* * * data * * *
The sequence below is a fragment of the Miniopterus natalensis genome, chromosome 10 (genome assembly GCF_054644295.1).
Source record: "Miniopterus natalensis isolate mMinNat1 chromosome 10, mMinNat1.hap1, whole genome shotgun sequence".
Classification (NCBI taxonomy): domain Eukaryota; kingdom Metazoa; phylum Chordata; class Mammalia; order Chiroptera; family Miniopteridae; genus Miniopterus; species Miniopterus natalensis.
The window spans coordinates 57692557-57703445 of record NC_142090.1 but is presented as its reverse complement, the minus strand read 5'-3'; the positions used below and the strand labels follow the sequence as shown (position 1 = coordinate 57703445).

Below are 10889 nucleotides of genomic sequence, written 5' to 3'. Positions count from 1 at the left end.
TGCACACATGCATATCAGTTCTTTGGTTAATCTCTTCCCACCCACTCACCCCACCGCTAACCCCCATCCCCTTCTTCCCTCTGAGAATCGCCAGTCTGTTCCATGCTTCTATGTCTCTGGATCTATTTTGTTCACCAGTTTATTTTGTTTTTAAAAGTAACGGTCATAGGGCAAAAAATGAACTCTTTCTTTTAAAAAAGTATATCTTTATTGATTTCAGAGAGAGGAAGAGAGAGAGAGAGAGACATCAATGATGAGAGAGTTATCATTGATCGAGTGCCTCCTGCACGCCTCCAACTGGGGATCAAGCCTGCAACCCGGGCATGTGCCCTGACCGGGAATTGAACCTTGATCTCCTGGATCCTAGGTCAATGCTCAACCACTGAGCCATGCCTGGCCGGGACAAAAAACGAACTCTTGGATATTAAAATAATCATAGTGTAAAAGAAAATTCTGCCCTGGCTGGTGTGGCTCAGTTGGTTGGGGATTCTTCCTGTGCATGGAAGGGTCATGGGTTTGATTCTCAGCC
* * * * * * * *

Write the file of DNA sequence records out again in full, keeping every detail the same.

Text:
The sequence below is a fragment of the Miniopterus natalensis genome, chromosome 10 (genome assembly GCF_054644295.1).
Source record: "Miniopterus natalensis isolate mMinNat1 chromosome 10, mMinNat1.hap1, whole genome shotgun sequence".
Classification (NCBI taxonomy): domain Eukaryota; kingdom Metazoa; phylum Chordata; class Mammalia; order Chiroptera; family Miniopteridae; genus Miniopterus; species Miniopterus natalensis.
The window spans coordinates 57692557-57703445 of record NC_142090.1 but is presented as its reverse complement, the minus strand read 5'-3'; the positions used below and the strand labels follow the sequence as shown (position 1 = coordinate 57703445).

Below are 10889 nucleotides of genomic sequence, written 5' to 3'. Positions count from 1 at the left end.
TGCACACATGCATATCAGTTCTTTGGTTAATCTCTTCCCACCCACTCACCCCACCGCTAACCCCCATCCCCTTCTTCCCTCTGAGAATCGCCAGTCTGTTCCATGCTTCTATGTCTCTGGATCTATTTTGTTCACCAGTTTATTTTGTTTTTAAAAGTAACGGTCATAGGGCAAAAAATGAACTCTTTCTTTTAAAAAAGTATATCTTTATTGATTTCAGAGAGAGGAAGAGAGAGAGAGAGAGACATCAATGATGAGAGAGTTATCATTGATCGAGTGCCTCCTGCACGCCTCCAACTGGGGATCAAGCCTGCAACCCGGGCATGTGCCCTGACCGGGAATTGAACCTTGATCTCCTGGATCCTAGGTCAATGCTCAACCACTGAGCCATGCCTGGCCGGGACAAAAAACGAACTCTTGGATATTAAAATAATCATAGTGTAAAAGAAAATTCTGCCCTGGCTGGTGTGGCTCAGTTGGTTGGGGATTCTTCCTGTGCATGGAAGGGTCATGGGTTTGATTCTCAGCC